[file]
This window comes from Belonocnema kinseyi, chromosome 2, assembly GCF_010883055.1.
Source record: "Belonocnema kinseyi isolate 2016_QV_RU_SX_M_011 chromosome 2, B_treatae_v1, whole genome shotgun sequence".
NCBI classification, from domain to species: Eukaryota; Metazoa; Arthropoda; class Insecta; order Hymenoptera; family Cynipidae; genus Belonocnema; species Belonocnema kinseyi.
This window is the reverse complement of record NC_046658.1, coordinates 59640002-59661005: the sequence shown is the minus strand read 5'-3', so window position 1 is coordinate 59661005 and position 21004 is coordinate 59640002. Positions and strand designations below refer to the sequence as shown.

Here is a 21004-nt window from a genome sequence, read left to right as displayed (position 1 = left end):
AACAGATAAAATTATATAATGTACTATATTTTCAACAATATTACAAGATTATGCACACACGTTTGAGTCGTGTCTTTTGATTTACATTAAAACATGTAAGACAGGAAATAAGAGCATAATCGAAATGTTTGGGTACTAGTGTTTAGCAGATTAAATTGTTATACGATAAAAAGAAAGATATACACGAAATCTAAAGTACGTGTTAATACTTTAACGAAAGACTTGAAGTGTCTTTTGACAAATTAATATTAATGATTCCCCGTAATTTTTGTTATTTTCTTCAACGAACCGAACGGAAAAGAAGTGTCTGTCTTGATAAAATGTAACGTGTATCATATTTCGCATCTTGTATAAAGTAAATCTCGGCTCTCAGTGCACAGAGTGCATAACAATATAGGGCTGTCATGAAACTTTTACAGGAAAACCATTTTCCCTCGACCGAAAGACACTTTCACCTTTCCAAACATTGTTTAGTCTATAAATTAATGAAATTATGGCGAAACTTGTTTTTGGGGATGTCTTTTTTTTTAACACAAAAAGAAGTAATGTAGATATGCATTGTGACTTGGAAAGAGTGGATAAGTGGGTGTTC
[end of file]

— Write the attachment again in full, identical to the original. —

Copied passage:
This window comes from Belonocnema kinseyi, chromosome 2, assembly GCF_010883055.1.
Source record: "Belonocnema kinseyi isolate 2016_QV_RU_SX_M_011 chromosome 2, B_treatae_v1, whole genome shotgun sequence".
NCBI classification, from domain to species: Eukaryota; Metazoa; Arthropoda; class Insecta; order Hymenoptera; family Cynipidae; genus Belonocnema; species Belonocnema kinseyi.
This window is the reverse complement of record NC_046658.1, coordinates 59640002-59661005: the sequence shown is the minus strand read 5'-3', so window position 1 is coordinate 59661005 and position 21004 is coordinate 59640002. Positions and strand designations below refer to the sequence as shown.

Here is a 21004-nt window from a genome sequence, read left to right as displayed (position 1 = left end):
AACAGATAAAATTATATAATGTACTATATTTTCAACAATATTACAAGATTATGCACACACGTTTGAGTCGTGTCTTTTGATTTACATTAAAACATGTAAGACAGGAAATAAGAGCATAATCGAAATGTTTGGGTACTAGTGTTTAGCAGATTAAATTGTTATACGATAAAAAGAAAGATATACACGAAATCTAAAGTACGTGTTAATACTTTAACGAAAGACTTGAAGTGTCTTTTGACAAATTAATATTAATGATTCCCCGTAATTTTTGTTATTTTCTTCAACGAACCGAACGGAAAAGAAGTGTCTGTCTTGATAAAATGTAACGTGTATCATATTTCGCATCTTGTATAAAGTAAATCTCGGCTCTCAGTGCACAGAGTGCATAACAATATAGGGCTGTCATGAAACTTTTACAGGAAAACCATTTTCCCTCGACCGAAAGACACTTTCACCTTTCCAAACATTGTTTAGTCTATAAATTAATGAAATTATGGCGAAACTTGTTTTTGGGGATGTCTTTTTTTTTAACACAAAAAGAAGTAATGTAGATATGCATTGTGACTTGGAAAGAGTGGATAAGTGGGTGTTC